Eureka and Middle School Math · UDL in Practice · Universal Design for Learning (UDL)

Closing the Feedback Loop on a large scale (Part One)

I wrote a post this spring about trying to move from feedback to using feedback loops.  In that post, I talked about one particular student and an experience I had with him, but I have also recently had an opportunity to think about closing a loop on a larger scale with all of my students collectively.

The process of this larger feedback loop began with asking students for input into what materials they wanted to study to prepare for both MCAS (our state test) and the teacher-created Year-End Assessment.

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From there, we asked for input from our Extended students about what schedule they would prefer and if they could come up with a schedule we hadn’t figured out yet.  Here are some sample responses:

  • On the 20th and 21st year end test, some people will miss the second day, due to D.I. globals 
  • If we did option one, we would have all of our systems work in one week so we don’t start it one week and finish it the end of the next week.
  • I feel like people days after MCAS would be ready and seasoned to be able to take the year end test, instead of giving people a break where they might not try as hard after it.
  • I completely agree with your reasoning on why option one would be best for us. Since we are already in testing mode, we can get it done then.
  • This allows people in DI to not have to make up as much work than in option two. The order also allows us to get a lot of the testing over with when we are all still in a testing mindset.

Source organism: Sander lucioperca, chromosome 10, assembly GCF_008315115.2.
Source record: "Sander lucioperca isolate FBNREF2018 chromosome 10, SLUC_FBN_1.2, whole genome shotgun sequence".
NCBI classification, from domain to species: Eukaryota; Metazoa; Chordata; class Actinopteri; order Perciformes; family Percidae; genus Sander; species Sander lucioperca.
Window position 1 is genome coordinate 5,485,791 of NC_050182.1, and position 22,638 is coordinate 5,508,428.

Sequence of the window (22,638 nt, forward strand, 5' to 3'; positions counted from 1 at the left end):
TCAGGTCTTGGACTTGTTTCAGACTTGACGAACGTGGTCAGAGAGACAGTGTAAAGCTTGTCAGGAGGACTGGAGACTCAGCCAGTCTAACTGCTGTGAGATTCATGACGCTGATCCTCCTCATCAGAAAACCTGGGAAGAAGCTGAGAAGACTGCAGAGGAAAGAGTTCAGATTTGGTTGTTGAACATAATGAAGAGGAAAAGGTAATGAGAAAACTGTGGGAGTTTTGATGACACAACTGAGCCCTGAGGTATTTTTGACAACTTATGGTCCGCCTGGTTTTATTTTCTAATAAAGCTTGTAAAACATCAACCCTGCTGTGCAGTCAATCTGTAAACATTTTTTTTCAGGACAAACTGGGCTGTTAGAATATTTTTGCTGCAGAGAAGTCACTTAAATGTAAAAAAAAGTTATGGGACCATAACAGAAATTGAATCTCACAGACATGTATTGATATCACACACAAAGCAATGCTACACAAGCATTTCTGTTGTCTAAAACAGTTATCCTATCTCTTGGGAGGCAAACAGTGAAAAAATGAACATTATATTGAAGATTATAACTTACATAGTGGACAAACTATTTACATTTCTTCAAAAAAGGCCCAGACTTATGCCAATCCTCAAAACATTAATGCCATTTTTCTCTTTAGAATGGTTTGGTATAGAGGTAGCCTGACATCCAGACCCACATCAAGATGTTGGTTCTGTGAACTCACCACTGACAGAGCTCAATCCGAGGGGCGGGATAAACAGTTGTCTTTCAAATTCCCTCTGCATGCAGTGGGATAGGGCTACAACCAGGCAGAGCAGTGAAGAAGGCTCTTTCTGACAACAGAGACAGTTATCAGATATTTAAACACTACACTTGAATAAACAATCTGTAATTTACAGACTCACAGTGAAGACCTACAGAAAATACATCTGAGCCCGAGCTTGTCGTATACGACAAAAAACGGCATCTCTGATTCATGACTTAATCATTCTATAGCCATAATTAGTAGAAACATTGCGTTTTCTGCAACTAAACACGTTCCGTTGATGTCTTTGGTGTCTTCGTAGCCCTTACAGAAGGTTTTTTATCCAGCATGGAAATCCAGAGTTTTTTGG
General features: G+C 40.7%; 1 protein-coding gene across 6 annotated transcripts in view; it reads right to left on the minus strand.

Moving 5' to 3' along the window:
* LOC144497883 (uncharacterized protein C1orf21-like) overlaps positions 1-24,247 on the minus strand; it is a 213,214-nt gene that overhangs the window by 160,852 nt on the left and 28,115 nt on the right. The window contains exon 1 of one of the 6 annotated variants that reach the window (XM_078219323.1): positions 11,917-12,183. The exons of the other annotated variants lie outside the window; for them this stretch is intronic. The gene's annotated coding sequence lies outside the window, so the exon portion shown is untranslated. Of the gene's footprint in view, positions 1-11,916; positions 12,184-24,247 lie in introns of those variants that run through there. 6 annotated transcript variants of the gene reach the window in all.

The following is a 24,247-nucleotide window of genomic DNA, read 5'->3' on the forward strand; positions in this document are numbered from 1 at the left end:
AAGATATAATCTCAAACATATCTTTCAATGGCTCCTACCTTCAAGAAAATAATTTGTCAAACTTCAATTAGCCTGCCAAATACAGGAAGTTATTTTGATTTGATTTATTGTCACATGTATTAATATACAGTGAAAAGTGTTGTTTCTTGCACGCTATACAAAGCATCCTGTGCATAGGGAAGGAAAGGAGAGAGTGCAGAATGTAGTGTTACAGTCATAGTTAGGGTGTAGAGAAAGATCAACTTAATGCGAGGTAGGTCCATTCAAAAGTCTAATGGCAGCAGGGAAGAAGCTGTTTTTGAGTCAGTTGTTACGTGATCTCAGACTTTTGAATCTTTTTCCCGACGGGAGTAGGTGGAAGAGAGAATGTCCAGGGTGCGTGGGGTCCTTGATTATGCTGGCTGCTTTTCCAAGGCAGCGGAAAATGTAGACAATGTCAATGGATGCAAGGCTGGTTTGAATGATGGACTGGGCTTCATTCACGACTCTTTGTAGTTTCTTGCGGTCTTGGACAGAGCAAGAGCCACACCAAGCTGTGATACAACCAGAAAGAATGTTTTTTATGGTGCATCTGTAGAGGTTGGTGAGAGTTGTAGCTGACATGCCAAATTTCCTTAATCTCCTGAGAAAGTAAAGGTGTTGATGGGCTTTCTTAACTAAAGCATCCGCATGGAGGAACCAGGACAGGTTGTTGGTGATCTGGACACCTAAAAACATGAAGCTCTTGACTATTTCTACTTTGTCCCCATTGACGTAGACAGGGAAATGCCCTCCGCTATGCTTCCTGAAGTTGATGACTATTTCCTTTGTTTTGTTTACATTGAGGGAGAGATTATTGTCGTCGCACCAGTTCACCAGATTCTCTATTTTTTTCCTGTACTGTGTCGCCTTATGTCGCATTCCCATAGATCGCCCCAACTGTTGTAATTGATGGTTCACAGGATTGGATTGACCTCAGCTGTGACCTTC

• I like option one better because I would rather get the test over with rather than wait until next week.
  • I think the first option would be the best because I would rather get the tests done and over with. Also I like having the year end test after MCAS because we are already ready to take the test.
  • The best option for me would be getting most of our tests done in one week. If we do this we would be in the correct mindset for our year end test anyways, due to just coming out of MCAS.
  • It’s way easier to get the majority of the tests out of the way, even if it’ll be just tests most of the week. That way they can be put behind us, and we can get a good start on systems. And for me, because of DI, I’ll have to make up the year end test if we do option 2, as well as iReady. Just having to make up iReady will be way easier.
  • I like option one better, because I like being able to get all the major tests over at the same time while everything is fresh in your head. Also I like having a “fun” day on the half day in option one. Therefore, I think option one is the better choice.

recursion-icon-2865934_1280We used this feedback to set the schedule for Extended, the advanced class, and then set the dates of the Assessments and also proceeded with planning/schedule for Standard.  In both classes, due to various scheduling constraints we did not control, we ended up with a lot of testing in a very short period of time, which was concerning.  Even if I hadn’t been thinking about feedback loops, I would have wanted to make sure we had followed up with our students to see how they felt about the schedule they had helped us create, now that we were on the other side of it.  It’s hard to know how valuable the details of this feedback will be for future planning, as our year-end schedule changes dramatically each year, but it might impact our choices next year if we end up with a similar early end.  Even if it doesn’t, I know I wanted to hear from the kids about their experiences, which I will review in my next post.

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